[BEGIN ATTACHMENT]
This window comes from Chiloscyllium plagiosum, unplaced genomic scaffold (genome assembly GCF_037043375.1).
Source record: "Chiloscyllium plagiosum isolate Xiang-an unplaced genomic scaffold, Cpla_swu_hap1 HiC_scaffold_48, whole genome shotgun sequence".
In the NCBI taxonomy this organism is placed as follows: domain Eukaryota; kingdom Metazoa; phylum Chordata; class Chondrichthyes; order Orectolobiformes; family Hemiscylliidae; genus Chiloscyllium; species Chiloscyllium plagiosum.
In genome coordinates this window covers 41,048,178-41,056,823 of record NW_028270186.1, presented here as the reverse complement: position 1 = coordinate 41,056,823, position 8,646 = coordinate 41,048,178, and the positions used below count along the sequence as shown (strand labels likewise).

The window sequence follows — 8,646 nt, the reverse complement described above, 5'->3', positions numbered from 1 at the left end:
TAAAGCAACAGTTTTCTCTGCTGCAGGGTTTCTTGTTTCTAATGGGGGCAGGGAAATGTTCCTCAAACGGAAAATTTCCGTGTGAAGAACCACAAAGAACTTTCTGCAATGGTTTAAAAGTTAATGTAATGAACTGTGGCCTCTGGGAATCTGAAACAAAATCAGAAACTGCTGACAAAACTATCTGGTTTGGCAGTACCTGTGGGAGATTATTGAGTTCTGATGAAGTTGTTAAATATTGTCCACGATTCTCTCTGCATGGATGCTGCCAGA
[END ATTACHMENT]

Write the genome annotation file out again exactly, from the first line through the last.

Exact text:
This window comes from Chiloscyllium plagiosum, unplaced genomic scaffold (genome assembly GCF_037043375.1).
Source record: "Chiloscyllium plagiosum isolate Xiang-an unplaced genomic scaffold, Cpla_swu_hap1 HiC_scaffold_48, whole genome shotgun sequence".
In the NCBI taxonomy this organism is placed as follows: domain Eukaryota; kingdom Metazoa; phylum Chordata; class Chondrichthyes; order Orectolobiformes; family Hemiscylliidae; genus Chiloscyllium; species Chiloscyllium plagiosum.
In genome coordinates this window covers 41,048,178-41,056,823 of record NW_028270186.1, presented here as the reverse complement: position 1 = coordinate 41,056,823, position 8,646 = coordinate 41,048,178, and the positions used below count along the sequence as shown (strand labels likewise).

The window sequence follows — 8,646 nt, the reverse complement described above, 5'->3', positions numbered from 1 at the left end:
TAAAGCAACAGTTTTCTCTGCTGCAGGGTTTCTTGTTTCTAATGGGGGCAGGGAAATGTTCCTCAAACGGAAAATTTCCGTGTGAAGAACCACAAAGAACTTTCTGCAATGGTTTAAAAGTTAATGTAATGAACTGTGGCCTCTGGGAATCTGAAACAAAATCAGAAACTGCTGACAAAACTATCTGGTTTGGCAGTACCTGTGGGAGATTATTGAGTTCTGATGAAGTTGTTAAATATTGTCCACGATTCTCTCTGCATGGATGCTGCCAGA